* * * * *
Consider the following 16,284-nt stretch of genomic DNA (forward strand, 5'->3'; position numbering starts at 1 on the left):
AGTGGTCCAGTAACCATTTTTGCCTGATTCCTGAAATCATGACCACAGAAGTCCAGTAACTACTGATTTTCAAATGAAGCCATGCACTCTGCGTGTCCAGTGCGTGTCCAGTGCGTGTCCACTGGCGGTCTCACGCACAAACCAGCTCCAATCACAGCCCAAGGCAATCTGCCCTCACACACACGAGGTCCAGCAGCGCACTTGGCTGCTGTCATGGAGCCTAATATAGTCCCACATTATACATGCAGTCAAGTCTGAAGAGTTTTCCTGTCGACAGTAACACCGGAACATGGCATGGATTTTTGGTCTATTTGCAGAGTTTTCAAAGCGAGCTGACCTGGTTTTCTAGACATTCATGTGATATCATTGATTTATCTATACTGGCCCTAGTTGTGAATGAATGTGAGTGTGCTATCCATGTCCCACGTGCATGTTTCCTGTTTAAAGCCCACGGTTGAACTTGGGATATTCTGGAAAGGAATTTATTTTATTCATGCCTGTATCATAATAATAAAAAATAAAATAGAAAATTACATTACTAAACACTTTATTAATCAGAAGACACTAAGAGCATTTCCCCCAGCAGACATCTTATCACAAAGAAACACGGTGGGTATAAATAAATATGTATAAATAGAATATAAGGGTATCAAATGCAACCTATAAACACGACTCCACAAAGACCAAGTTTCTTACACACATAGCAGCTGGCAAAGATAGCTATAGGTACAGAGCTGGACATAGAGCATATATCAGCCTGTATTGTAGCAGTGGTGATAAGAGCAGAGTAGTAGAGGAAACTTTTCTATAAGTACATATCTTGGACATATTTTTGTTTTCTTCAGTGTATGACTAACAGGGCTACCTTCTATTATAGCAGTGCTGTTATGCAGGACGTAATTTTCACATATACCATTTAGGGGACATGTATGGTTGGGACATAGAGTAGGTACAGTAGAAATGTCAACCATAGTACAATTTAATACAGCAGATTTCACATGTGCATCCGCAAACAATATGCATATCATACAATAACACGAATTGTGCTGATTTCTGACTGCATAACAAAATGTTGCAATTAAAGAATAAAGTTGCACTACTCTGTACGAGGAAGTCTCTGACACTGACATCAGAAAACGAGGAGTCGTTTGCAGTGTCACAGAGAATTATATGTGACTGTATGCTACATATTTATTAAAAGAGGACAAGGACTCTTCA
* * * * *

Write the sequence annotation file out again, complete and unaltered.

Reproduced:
Consider the following 16,284-nt stretch of genomic DNA (forward strand, 5'->3'; position numbering starts at 1 on the left):
AGTGGTCCAGTAACCATTTTTGCCTGATTCCTGAAATCATGACCACAGAAGTCCAGTAACTACTGATTTTCAAATGAAGCCATGCACTCTGCGTGTCCAGTGCGTGTCCAGTGCGTGTCCACTGGCGGTCTCACGCACAAACCAGCTCCAATCACAGCCCAAGGCAATCTGCCCTCACACACACGAGGTCCAGCAGCGCACTTGGCTGCTGTCATGGAGCCTAATATAGTCCCACATTATACATGCAGTCAAGTCTGAAGAGTTTTCCTGTCGACAGTAACACCGGAACATGGCATGGATTTTTGGTCTATTTGCAGAGTTTTCAAAGCGAGCTGACCTGGTTTTCTAGACATTCATGTGATATCATTGATTTATCTATACTGGCCCTAGTTGTGAATGAATGTGAGTGTGCTATCCATGTCCCACGTGCATGTTTCCTGTTTAAAGCCCACGGTTGAACTTGGGATATTCTGGAAAGGAATTTATTTTATTCATGCCTGTATCATAATAATAAAAAATAAAATAGAAAATTACATTACTAAACACTTTATTAATCAGAAGACACTAAGAGCATTTCCCCCAGCAGACATCTTATCACAAAGAAACACGGTGGGTATAAATAAATATGTATAAATAGAATATAAGGGTATCAAATGCAACCTATAAACACGACTCCACAAAGACCAAGTTTCTTACACACATAGCAGCTGGCAAAGATAGCTATAGGTACAGAGCTGGACATAGAGCATATATCAGCCTGTATTGTAGCAGTGGTGATAAGAGCAGAGTAGTAGAGGAAACTTTTCTATAAGTACATATCTTGGACATATTTTTGTTTTCTTCAGTGTATGACTAACAGGGCTACCTTCTATTATAGCAGTGCTGTTATGCAGGACGTAATTTTCACATATACCATTTAGGGGACATGTATGGTTGGGACATAGAGTAGGTACAGTAGAAATGTCAACCATAGTACAATTTAATACAGCAGATTTCACATGTGCATCCGCAAACAATATGCATATCATACAATAACACGAATTGTGCTGATTTCTGACTGCATAACAAAATGTTGCAATTAAAGAATAAAGTTGCACTACTCTGTACGAGGAAGTCTCTGACACTGACATCAGAAAACGAGGAGTCGTTTGCAGTGTCACAGAGAATTATATGTGACTGTATGCTACATATTTATTAAAAGAGGACAAGGACTCTTCA